YASMINA'S NECKLACE traces the developing relationship of Sam, the son of a Middle-Eastern father and a Puerto Rican mother, both Muslims, and Yasmina, an Iraqi refugee living in Chicago with her father. Sam has shamed his parents twice: first by changing his name to a generic American one in order to get a job and, second, by being a divorcee. Since the collapse of his marriage to Tracy, a non-Muslim, Sam has been depressed, confused and dependent on four medications to keep him going. Since his American-style romantic marriage didn't work, his parents want him to have a traditional arranged marriage. Yasmina's father is eager for her to find a husband but Yasmina is haunted by her past in Iraq and in exile in Syria. She deals with her past through her painting but doesn't want anyone to see them. For the most part, their romance is a conventional fictional romance--hate at first sight, then developing friendship, then love and marriage after which things briefly turn a bit less conventional. Yasmina repeatedly tells Sam that she's broken and that she's bound to hurt him but he continues to woo her. He's in love so all will be well. The play also includes brief flashbacks to Yasmina's past with the young man she loved since childhood and the intelligence officers and soldiers who abused her.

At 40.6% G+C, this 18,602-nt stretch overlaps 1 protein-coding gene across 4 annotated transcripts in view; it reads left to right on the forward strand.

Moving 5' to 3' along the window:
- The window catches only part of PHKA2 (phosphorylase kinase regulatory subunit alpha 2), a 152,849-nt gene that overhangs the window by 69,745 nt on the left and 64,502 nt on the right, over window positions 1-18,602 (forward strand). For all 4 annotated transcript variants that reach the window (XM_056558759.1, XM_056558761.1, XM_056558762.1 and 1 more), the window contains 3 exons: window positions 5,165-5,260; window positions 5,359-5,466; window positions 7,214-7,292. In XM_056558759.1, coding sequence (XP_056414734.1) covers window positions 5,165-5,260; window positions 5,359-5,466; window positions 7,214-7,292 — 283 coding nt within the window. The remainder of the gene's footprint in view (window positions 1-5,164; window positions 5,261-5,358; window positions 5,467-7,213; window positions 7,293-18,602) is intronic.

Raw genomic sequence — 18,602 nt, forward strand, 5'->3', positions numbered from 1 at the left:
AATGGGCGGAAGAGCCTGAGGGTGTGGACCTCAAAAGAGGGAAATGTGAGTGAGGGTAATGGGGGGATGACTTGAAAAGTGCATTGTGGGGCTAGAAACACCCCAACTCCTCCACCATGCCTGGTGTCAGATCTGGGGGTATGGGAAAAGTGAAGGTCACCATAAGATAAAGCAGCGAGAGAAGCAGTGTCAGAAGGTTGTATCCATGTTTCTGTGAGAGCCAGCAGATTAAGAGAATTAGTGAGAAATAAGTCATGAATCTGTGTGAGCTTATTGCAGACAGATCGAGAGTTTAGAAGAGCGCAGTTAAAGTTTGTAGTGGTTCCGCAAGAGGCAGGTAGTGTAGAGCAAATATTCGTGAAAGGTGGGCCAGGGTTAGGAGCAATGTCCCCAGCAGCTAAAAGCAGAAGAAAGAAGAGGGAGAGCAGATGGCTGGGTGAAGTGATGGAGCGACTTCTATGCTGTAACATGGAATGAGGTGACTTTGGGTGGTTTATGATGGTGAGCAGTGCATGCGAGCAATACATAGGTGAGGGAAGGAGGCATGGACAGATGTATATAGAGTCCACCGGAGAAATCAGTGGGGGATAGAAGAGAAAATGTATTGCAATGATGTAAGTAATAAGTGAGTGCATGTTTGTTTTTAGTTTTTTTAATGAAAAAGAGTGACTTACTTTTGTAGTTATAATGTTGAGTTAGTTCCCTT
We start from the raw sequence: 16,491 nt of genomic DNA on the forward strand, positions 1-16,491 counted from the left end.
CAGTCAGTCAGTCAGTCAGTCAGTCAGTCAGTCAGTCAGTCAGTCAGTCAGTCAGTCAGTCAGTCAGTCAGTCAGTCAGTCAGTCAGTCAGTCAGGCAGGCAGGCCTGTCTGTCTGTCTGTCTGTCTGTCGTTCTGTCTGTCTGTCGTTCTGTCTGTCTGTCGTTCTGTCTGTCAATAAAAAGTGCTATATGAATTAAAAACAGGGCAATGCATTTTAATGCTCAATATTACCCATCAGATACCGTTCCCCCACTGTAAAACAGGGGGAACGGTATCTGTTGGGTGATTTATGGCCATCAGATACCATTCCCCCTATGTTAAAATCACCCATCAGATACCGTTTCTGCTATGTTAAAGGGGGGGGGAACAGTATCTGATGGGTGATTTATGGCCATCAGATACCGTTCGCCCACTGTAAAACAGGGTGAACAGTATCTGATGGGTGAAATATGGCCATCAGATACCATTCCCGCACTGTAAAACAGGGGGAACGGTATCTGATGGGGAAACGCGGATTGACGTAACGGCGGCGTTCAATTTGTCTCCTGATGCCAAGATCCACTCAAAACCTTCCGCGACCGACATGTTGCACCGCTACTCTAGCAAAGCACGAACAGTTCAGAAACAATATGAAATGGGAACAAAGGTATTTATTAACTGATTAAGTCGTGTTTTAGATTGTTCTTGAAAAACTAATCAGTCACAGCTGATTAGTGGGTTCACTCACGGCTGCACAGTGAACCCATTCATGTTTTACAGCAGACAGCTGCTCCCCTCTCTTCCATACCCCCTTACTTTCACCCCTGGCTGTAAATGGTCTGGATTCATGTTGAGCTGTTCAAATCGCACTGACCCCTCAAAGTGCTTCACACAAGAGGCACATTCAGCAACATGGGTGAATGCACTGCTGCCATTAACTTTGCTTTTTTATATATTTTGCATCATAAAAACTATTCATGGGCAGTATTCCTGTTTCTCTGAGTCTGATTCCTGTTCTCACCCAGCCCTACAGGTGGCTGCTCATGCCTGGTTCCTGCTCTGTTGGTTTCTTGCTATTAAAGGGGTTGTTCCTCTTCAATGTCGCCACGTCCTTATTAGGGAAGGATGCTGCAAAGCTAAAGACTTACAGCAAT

Yasmina could be an interesting character but Malik's clumsiness as a dramatist keeps getting in the way of her storytelling. It's a dark story but Malik seems to want to write a crowd pleaser that doesn't really go to the dark places in Yasmina's past and in her psyche. It's all too nice. The parents are out of a sitcom, the Imam who engineers the relationship is too bland. The flashbacks aren't dark enough given their content. Yasmina has been seriously abused but the play doesn't make us feel that. The climax of the play only makes us ask why Yasmina doesn't tell Sam what's haunting her until after the wedding. Sam tells us that he's troubled but he doesn't seem very troubled. The play stays on the emotional level of a Hallmark made-for-tv film. Ann Filmer's direction reinforces the script's weaknesses. The rhythm of the production is off. There is no sense of forward momentum. The flashbacks are awkwardly handled.
The actors do what they can with the material. Susan Jamshidi is so good that one wishes her part were better written, that the pain really came through in the script and direction. Michael Perez is sweet as Sam but the part is too one-dimensional. The parents have been directed to play their roles as if this were a sitcom.
As written and directed, YASMINA'S NECKLACE makes a dark story bland. And, by the way, I don't for a minute believe the ending.